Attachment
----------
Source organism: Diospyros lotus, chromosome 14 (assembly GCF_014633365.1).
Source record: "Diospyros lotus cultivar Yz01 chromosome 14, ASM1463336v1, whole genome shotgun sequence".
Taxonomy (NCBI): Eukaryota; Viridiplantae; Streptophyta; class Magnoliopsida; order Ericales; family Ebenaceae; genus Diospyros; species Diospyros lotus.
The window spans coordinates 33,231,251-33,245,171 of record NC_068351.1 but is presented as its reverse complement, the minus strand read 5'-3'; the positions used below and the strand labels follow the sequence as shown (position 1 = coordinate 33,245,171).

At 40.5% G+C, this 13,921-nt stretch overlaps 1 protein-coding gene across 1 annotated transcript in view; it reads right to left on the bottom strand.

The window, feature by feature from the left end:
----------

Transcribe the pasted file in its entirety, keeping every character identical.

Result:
Source organism: Diospyros lotus, chromosome 14 (assembly GCF_014633365.1).
Source record: "Diospyros lotus cultivar Yz01 chromosome 14, ASM1463336v1, whole genome shotgun sequence".
Taxonomy (NCBI): Eukaryota; Viridiplantae; Streptophyta; class Magnoliopsida; order Ericales; family Ebenaceae; genus Diospyros; species Diospyros lotus.
The window spans coordinates 33,231,251-33,245,171 of record NC_068351.1 but is presented as its reverse complement, the minus strand read 5'-3'; the positions used below and the strand labels follow the sequence as shown (position 1 = coordinate 33,245,171).

At 40.5% G+C, this 13,921-nt stretch overlaps 1 protein-coding gene across 1 annotated transcript in view; it reads right to left on the bottom strand.

The window, feature by feature from the left end: